Bill Vella talks about the start of their friendship with Reverend Maurice. “When we first moved into the area Maurice invited us into his home for a get-to-know-you drink. He made Brenda and me feel very comfortable, and it has become Friday night practice to meet for what is always a spirited and fun conversation. On colder nights the fireplace is lit and makes his living room a very inviting place. The conversations revolve around quite varied topics; Maurice is so well informed about so many things. His positive attitude and energetic personality is very good for the soul.”

The Reverend still has his grandmother’s garden tea service. “It’s gotten to be that every Tuesday I do afternoon tea.” Mary next door, and Brenda when she’s in town, gather to enjoy Pfeffernuse and homemade banana bread.

Reverend Maurice McLeod was ordained in 1952, and transferred to Manitoba. ” Four churches and 110 miles of gravel road each Sunday. At that time, you had no choice; you signed for two years and went where they sent you. ” Churches in Winnipeg, then Marmora, followed.

The Rednersville pastoral charge was a pleasant accident. As chairman of Belleville Presbytery, the Reverend was in attendance at a meeting where ministers were assigned to churches. He was asked to suggest a reasonable salary for that church assignment. His suggestion was misinterpreted as agreement, and he found himself the new minister at Rednerville’s historic 1849 stone church and neighbouring 1898 red brick Albury church.

Reverend McLeod was a popular minister. He marvels: “I’m not even dead yet and I have three memorials – a window in Albury church and two trees.” June and Carl Reid, long time music ministers at Albury recall, “The genuine love, care, and support that he gave the church family.” The Reverend took a lively interest in the choir’s biannual production. During one HMS Pinafore year, the Reverend observed, from his pulpit-turned-stern-deck of the Pinafore, that it was the first time he had preached from a poop deck.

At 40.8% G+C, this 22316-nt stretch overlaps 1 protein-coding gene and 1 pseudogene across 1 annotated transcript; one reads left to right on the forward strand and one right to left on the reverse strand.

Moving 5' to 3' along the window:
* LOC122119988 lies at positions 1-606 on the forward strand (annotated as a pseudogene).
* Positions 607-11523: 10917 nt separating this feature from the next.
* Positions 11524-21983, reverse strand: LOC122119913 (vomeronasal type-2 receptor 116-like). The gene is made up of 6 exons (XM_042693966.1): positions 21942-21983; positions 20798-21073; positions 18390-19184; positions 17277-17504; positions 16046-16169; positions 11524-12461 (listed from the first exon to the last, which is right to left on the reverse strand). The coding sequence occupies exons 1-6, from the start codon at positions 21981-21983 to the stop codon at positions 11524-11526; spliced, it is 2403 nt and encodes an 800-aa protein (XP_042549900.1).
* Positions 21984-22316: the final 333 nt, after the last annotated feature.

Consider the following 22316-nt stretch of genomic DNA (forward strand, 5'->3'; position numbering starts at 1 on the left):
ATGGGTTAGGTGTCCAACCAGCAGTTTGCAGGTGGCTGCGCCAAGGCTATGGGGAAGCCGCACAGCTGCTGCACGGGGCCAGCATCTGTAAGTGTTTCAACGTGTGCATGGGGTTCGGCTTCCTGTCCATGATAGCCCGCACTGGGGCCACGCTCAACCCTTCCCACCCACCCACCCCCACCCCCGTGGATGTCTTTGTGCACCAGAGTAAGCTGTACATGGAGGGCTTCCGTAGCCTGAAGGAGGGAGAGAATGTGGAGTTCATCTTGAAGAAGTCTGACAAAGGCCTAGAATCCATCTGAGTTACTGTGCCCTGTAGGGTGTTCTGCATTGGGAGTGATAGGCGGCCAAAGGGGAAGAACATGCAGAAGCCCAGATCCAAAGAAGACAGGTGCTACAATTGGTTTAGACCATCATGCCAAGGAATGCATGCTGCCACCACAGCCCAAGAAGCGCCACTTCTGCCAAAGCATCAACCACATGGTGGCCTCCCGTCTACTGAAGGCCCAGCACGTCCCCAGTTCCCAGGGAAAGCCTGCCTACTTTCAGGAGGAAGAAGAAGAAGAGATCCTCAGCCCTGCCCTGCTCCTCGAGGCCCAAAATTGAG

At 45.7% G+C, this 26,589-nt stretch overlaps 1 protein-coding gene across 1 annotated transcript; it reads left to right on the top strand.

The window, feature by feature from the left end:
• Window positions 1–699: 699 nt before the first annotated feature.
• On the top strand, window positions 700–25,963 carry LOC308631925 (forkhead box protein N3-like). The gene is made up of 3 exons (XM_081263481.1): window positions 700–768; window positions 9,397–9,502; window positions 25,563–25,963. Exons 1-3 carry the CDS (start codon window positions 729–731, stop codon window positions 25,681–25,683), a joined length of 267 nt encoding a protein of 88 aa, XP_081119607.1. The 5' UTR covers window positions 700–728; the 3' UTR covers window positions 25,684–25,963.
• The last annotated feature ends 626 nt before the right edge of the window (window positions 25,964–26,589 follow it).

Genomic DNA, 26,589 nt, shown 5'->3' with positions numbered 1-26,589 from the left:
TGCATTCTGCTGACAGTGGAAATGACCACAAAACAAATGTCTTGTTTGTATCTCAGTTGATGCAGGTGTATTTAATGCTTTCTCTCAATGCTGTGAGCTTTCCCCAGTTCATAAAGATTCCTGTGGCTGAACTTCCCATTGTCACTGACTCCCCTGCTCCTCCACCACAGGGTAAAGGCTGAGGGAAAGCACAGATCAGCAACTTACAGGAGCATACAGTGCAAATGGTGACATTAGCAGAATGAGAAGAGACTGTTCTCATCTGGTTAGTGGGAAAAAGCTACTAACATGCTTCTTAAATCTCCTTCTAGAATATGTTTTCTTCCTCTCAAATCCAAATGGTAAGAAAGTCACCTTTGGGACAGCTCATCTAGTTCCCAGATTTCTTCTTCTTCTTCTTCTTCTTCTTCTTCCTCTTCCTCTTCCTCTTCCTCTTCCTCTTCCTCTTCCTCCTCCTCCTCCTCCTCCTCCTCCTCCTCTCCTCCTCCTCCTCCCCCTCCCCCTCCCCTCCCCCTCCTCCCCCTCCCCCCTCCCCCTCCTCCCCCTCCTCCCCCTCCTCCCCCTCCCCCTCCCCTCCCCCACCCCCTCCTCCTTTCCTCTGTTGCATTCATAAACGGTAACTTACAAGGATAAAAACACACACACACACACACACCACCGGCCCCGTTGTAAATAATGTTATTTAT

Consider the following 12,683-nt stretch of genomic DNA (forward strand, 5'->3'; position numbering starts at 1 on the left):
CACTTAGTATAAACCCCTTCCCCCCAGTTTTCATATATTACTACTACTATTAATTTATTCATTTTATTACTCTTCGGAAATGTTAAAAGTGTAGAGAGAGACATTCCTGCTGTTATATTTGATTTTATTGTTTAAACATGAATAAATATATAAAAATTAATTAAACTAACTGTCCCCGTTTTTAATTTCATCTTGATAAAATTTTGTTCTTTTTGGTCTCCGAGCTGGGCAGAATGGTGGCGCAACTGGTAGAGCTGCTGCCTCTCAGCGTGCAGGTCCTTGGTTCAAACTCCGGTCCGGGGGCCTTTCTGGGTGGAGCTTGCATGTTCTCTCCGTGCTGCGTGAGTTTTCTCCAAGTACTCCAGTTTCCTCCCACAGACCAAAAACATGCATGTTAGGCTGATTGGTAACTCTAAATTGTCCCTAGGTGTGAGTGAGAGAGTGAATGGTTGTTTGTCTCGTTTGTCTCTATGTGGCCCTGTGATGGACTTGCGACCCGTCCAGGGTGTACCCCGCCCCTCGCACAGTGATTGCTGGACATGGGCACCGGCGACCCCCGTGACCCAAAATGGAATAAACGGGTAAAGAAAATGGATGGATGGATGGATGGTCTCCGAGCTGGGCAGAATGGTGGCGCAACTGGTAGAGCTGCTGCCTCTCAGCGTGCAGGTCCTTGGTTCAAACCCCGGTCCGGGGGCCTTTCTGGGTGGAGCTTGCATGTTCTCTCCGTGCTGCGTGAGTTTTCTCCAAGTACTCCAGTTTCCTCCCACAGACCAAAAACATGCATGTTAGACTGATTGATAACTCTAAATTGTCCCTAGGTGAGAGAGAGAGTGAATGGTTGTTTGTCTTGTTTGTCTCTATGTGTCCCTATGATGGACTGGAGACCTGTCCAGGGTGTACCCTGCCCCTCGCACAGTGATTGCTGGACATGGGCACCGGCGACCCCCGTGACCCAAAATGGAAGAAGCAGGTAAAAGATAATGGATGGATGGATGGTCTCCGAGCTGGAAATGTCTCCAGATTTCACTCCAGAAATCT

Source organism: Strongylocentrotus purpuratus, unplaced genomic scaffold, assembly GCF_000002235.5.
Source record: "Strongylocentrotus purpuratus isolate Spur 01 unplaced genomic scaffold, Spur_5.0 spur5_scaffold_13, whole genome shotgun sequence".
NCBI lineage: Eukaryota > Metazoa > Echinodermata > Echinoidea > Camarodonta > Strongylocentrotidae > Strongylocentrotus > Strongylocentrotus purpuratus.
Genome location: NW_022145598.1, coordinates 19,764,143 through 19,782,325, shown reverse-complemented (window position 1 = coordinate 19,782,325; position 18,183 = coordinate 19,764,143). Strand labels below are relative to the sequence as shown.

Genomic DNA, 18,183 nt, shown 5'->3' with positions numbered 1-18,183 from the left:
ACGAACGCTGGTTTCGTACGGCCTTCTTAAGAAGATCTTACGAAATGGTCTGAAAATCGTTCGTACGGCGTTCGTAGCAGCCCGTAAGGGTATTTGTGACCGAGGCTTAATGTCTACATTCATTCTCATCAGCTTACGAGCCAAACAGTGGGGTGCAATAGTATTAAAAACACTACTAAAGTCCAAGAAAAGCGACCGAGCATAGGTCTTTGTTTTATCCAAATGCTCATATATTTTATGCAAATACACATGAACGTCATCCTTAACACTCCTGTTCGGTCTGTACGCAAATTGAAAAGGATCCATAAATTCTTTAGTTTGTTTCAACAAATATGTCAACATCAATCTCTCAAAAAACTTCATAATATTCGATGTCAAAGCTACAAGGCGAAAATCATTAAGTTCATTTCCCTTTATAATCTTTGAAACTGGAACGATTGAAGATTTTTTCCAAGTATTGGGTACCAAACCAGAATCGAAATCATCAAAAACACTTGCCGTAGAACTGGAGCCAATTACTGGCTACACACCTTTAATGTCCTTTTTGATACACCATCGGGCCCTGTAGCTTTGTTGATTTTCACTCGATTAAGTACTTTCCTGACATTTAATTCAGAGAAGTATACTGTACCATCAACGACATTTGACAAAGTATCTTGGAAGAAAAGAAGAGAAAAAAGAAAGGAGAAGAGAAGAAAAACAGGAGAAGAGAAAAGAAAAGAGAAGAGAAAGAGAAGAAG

Friend and colleague Reverend Audrey Whitney recalls him as a, “Be yourself, kind, open, and inclusive,” sort of fellow, a contrast to the formal demeanour of many gentlemen of the cloth in long-ago 1960s and ’70s.

“The church wasn’t an arduous task so I had to find something else to do.” This explains Reverend Maurice’s long list of affiliations through the years, linking his love of gardening, history – and his fellow man. He is quietly proud of his role in the formation of the pastoral care program at Belleville General Hospital. In the refreshing days of 1970s ecumenical spirit, over coffee with Father Ken Stitt after hospital patient visits, concerns arose over needy patients without church affiliation. Out of this grew the pastoral care volunteer service, which flourished for many years.

Upon his retirement after 50 years in the ministry, the Reverend shared a favourite quote. “I am so in awe of the goodness of human beings and the constant love and guidance of God.” His many friends and colleagues would number him among the best of those good human beings.